Great video Jon it was interesting to hear about the social aspect that existed in the commodity relation that was renting movies.
For you it was a a family affair, for me it was almost always a drag because arguments with friends over which game we were going to rent, or which wrestling event we were going to rent. Fortunately with my girlfriend a the time we had little difficulty in choosing movies together. I honestly had forgotten about the familial social aspect of move night that I used to share with my mother and sister all those years ago; those were good times. Back then Pizza Pizza had this deal where you bought a large three toping pizza you got a coupon for a free new release rental at Blockbuster. That was our Friday night tradition.
Although it’s not at all surprising that such a thing would happen to Blockbuster. I mean the filing for bankruptcy, or as they publically called it a “prearranged recapitalization”. Blockbuster was pretty hard on its customers with late fees which were pure BS. However it’s pretty much an aspect of the capitalist system; after all competition leads to concentration and monopoly. Marx put it very well that while capitalism claims to be the defender of private property, it was in fact the destroyer of it.
“In general, the greater the organic composition of capital in an industrial branch, the greater is the concentration of capital, and conversely, the smaller the organic composition of capital, the smaller is the concentration of capital.”
Each individual capitalist in each branch of production, or service for that matter, must come up with a way of defeating its competition. This (in the industrial sector specifically) takes the form of a technological innovation. A capitalist finds a technique or trick to made production cheaper. This “technique” lowers the price of the commodity and thusly the capitalist sells the commodity more cheaply undercutting his competitors. Now all other capitalists will have to do the same in order to compete and the price of the commodity drops all around. Now there is less profit to be made in this industry. This process happens over and over again as manufacturers begin to drop out of the market because there is not enough money to be made. Eventually you end up with two maybe three very large manufacturers. This process is exactly what led to the domination of Wal-Mart, which no one can compete with.
A good example would be the auto industry. The automobile industry had a hundred or more manufacturers at the beginning of the 1900s in countries like the United States and England, where today the number has been reduced to four, five or six manufacturers at the most.
Blockbuster while less a commodity producer, more a service has suffered the same thing in a different way. Netflix got this (if you’ll allow me to use the word) revolutionary innovation on Blockbuster. It found a way to rent movies with a much lower expenditure. They literally have as few employees as they could possibly have. So their expenses on wages are drastically lower than Blockbuster. Instead of having 3,500 stores, they have a few distribution centres. Basically they have a few big warehouses which they ship DVDs out from. Now they pay drastically less in leases/mortgages. Netflix made the innovation in the industry that others now had to do as well in order to compete.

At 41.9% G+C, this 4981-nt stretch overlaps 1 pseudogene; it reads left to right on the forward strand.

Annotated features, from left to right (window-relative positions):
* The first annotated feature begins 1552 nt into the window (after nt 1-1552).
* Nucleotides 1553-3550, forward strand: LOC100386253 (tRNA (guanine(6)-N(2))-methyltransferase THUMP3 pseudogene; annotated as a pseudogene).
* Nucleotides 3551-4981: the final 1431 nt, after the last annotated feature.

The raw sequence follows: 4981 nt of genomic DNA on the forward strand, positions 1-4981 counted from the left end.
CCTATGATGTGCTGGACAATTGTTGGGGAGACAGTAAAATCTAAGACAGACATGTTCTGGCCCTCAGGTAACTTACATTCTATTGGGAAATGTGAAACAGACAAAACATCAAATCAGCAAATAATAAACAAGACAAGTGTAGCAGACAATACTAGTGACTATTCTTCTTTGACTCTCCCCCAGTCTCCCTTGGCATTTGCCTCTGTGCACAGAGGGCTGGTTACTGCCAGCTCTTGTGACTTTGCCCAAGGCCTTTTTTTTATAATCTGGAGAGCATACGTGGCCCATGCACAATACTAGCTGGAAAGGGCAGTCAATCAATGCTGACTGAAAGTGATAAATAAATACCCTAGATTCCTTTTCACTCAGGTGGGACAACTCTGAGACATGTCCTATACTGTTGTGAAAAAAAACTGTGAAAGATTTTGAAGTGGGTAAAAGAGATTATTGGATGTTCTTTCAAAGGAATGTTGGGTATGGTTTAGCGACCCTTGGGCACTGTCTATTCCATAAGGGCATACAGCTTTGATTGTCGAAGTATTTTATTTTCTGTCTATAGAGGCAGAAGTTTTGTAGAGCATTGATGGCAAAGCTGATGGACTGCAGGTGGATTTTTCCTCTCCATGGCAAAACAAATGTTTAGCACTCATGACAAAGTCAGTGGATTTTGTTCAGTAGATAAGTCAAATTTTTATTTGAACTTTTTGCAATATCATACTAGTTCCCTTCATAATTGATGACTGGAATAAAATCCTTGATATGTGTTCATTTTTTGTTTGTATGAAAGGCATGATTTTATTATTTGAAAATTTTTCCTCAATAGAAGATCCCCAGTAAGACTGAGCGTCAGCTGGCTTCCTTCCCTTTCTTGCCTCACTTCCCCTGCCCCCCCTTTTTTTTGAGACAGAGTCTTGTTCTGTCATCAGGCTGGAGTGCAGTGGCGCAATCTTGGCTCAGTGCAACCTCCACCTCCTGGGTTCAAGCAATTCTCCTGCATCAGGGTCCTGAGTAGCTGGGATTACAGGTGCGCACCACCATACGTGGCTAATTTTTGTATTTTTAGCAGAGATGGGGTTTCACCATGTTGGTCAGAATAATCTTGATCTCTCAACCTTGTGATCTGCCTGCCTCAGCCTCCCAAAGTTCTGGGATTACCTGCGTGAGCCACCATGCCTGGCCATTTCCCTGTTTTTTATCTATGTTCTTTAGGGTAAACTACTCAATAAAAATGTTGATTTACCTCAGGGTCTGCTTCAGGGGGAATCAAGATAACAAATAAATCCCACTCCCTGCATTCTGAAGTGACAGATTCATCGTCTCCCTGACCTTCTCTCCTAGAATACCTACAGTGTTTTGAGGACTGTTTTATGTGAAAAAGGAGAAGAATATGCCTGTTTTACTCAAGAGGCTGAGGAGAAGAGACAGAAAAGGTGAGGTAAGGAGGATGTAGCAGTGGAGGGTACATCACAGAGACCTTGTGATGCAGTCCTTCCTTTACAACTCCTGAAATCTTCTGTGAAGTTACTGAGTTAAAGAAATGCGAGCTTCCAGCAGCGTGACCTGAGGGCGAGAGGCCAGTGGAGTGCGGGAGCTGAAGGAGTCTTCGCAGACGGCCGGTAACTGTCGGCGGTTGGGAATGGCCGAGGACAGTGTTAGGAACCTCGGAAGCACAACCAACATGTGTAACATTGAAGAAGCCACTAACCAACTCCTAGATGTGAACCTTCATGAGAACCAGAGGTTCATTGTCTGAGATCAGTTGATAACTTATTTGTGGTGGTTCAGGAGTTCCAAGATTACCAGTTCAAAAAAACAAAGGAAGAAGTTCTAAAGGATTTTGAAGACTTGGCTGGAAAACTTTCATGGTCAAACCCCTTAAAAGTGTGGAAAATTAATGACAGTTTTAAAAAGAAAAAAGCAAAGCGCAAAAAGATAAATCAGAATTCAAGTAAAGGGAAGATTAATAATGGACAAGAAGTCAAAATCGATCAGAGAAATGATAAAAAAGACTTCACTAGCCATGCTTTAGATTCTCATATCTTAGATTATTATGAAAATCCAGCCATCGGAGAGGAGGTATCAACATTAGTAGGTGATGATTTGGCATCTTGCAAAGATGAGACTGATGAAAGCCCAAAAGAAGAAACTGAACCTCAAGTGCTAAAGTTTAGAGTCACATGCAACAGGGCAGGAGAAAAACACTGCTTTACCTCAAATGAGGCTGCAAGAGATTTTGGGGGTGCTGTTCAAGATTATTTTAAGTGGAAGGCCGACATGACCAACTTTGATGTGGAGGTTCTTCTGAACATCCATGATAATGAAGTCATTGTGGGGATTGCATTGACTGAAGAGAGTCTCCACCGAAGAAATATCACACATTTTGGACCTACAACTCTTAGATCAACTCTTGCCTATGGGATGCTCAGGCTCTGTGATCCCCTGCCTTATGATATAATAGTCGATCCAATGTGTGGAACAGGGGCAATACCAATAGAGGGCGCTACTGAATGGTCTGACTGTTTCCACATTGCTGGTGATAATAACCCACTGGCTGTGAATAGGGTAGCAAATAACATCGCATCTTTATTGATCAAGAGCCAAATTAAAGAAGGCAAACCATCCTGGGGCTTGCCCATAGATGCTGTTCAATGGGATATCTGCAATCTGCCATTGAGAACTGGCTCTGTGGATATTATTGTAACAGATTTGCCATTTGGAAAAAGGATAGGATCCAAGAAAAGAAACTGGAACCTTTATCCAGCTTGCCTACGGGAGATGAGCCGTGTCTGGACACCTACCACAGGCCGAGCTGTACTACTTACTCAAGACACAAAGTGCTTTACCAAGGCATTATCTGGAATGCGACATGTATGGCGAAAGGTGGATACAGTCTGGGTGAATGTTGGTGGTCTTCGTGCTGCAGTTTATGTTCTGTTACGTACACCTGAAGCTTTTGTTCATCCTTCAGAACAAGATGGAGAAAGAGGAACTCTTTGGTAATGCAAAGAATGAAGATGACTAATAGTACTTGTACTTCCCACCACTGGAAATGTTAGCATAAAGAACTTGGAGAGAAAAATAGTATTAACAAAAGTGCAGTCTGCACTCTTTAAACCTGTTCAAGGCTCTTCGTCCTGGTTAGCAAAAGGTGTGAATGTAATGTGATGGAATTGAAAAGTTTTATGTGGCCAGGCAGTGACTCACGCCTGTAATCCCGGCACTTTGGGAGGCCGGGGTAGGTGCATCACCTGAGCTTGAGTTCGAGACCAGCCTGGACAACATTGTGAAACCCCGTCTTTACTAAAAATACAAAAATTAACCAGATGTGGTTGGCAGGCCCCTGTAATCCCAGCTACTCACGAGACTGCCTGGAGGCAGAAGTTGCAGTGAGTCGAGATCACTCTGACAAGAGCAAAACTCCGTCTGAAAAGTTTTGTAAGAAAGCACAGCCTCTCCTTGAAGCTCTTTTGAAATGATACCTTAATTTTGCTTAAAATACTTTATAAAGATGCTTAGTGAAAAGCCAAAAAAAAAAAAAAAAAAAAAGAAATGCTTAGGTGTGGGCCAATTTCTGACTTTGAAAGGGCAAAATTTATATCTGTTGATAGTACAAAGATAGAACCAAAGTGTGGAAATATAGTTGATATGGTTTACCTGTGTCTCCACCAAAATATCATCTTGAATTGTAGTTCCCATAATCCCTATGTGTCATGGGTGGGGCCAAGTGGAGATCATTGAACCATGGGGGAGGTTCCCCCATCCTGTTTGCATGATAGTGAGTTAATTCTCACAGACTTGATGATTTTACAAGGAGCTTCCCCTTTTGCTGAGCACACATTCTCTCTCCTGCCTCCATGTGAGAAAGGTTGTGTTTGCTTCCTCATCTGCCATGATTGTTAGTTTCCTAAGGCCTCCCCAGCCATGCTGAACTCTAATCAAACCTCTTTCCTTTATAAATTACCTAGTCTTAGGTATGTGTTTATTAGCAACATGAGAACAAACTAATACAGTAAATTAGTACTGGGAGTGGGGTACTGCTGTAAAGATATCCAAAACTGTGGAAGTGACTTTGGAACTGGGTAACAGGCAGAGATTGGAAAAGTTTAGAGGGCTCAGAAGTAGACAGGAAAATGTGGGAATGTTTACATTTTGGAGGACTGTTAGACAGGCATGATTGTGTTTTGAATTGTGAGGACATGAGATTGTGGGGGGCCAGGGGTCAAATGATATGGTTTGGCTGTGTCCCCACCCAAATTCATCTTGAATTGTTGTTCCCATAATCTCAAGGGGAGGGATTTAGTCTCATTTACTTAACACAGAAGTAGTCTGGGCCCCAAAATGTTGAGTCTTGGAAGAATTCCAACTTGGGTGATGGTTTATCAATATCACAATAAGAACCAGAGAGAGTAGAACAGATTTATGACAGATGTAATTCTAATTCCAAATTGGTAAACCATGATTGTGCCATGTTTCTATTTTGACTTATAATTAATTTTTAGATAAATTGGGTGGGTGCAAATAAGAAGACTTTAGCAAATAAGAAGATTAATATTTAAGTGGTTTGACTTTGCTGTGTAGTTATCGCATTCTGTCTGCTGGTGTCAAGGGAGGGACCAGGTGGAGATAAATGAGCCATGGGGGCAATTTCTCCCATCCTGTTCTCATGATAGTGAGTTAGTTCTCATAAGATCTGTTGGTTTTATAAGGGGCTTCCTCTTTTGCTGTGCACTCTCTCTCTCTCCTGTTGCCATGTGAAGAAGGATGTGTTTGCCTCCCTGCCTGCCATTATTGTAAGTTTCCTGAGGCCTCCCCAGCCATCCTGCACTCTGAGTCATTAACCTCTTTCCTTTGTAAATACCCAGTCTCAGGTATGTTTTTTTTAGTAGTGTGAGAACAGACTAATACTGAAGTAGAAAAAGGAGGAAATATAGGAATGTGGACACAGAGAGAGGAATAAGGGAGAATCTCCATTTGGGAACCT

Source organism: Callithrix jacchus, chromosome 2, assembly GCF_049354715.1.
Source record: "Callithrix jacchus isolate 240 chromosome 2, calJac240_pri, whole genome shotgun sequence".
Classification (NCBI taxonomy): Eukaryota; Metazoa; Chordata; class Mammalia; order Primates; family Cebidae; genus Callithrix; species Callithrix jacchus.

This innovation had a two-fold effect. The added convenience of never having to actually go to the rental store or bring the movies back was a huge advantage for Netflix. This means there was not only a quantitative, but qualitative change as well. We don’t usually see these two together in the retail industry.
It seems that Blockbuster was unwilling or unable to apply this model to their own business. Either they thought the idea wasn’t going to catch on, or they had invested too much in each individual store for it to be profitable to make the switch. I really don’t know because I don’t have access to their books. The DVD rentals became 9$ of unlimited rentals a month versus like 7 dollars to rent a single new release at Blockbuster. They were able to undercut them tremendously in price as well.
This inability to adapt to the new innovation in movie rentals is what killed them really. A few blame illegal downloading, but that really isn’t the case given the huge success Netflix and other online or mail order providers. Blockbuster had pretty much cornered the movie rental market much in the same way Wal-Mart has dominated retail. Unfortunately for them there was a technical innovation they couldn’t or wouldn’t adapt to.
This is all part of the capitalist concentration of capital.